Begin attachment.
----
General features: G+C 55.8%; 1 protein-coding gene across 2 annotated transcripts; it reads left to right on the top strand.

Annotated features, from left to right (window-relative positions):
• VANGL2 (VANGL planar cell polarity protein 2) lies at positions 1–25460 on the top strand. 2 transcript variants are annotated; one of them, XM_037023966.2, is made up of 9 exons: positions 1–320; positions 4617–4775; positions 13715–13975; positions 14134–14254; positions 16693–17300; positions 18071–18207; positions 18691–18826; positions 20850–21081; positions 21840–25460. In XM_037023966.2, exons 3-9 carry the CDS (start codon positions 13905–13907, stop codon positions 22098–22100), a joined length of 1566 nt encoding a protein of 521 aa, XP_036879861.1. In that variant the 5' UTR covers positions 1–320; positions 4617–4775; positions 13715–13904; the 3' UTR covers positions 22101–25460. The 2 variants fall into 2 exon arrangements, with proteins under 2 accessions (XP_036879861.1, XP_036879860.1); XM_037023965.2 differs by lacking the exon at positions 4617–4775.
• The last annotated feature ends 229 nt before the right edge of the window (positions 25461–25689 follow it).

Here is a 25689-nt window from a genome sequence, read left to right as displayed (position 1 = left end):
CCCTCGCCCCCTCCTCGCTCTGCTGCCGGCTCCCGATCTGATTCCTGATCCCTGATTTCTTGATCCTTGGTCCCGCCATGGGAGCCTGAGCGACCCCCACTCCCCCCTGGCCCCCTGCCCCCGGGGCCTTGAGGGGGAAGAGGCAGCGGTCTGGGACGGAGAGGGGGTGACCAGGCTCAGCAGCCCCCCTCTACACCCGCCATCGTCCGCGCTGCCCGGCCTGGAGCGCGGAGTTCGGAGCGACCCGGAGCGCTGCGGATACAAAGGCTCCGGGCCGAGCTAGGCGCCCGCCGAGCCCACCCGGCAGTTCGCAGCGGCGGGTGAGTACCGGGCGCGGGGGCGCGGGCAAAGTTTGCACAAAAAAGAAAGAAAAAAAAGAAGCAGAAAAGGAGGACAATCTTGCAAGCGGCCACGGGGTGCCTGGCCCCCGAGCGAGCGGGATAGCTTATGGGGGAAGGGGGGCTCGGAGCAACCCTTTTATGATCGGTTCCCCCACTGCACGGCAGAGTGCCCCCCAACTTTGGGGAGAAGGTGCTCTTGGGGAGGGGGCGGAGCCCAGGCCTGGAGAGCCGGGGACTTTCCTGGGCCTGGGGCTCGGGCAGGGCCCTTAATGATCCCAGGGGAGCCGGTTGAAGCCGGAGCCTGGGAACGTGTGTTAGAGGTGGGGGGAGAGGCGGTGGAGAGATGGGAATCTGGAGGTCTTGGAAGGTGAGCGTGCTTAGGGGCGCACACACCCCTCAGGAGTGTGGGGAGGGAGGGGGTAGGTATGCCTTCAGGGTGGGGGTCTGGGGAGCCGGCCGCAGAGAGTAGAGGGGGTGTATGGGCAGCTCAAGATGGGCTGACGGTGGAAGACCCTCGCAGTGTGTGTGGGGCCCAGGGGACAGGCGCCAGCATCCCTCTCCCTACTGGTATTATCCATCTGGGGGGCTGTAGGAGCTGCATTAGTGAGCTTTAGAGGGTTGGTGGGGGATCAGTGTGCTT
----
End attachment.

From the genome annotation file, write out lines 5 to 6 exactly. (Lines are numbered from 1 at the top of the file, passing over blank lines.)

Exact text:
Here is a 25689-nt window from a genome sequence, read left to right as displayed (position 1 = left end):
CCCTCGCCCCCTCCTCGCTCTGCTGCCGGCTCCCGATCTGATTCCTGATCCCTGATTTCTTGATCCTTGGTCCCGCCATGGGAGCCTGAGCGACCCCCACTCCCCCCTGGCCCCCTGCCCCCGGGGCCTTGAGGGGGAAGAGGCAGCGGTCTGGGACGGAGAGGGGGTGACCAGGCTCAGCAGCCCCCCTCTACACCCGCCATCGTCCGCGCTGCCCGGCCTGGAGCGCGGAGTTCGGAGCGACCCGGAGCGCTGCGGATACAAAGGCTCCGGGCCGAGCTAGGCGCCCGCCGAGCCCACCCGGCAGTTCGCAGCGGCGGGTGAGTACCGGGCGCGGGGGCGCGGGCAAAGTTTGCACAAAAAAGAAAGAAAAAAAAGAAGCAGAAAAGGAGGACAATCTTGCAAGCGGCCACGGGGTGCCTGGCCCCCGAGCGAGCGGGATAGCTTATGGGGGAAGGGGGGCTCGGAGCAACCCTTTTATGATCGGTTCCCCCACTGCACGGCAGAGTGCCCCCCAACTTTGGGGAGAAGGTGCTCTTGGGGAGGGGGCGGAGCCCAGGCCTGGAGAGCCGGGGACTTTCCTGGGCCTGGGGCTCGGGCAGGGCCCTTAATGATCCCAGGGGAGCCGGTTGAAGCCGGAGCCTGGGAACGTGTGTTAGAGGTGGGGGGAGAGGCGGTGGAGAGATGGGAATCTGGAGGTCTTGGAAGGTGAGCGTGCTTAGGGGCGCACACACCCCTCAGGAGTGTGGGGAGGGAGGGGGTAGGTATGCCTTCAGGGTGGGGGTCTGGGGAGCCGGCCGCAGAGAGTAGAGGGGGTGTATGGGCAGCTCAAGATGGGCTGACGGTGGAAGACCCTCGCAGTGTGTGTGGGGCCCAGGGGACAGGCGCCAGCATCCCTCTCCCTACTGGTATTATCCATCTGGGGGGCTGTAGGAGCTGCATTAGTGAGCTTTAGAGGGTTGGTGGGGGATCAGTGTGCTT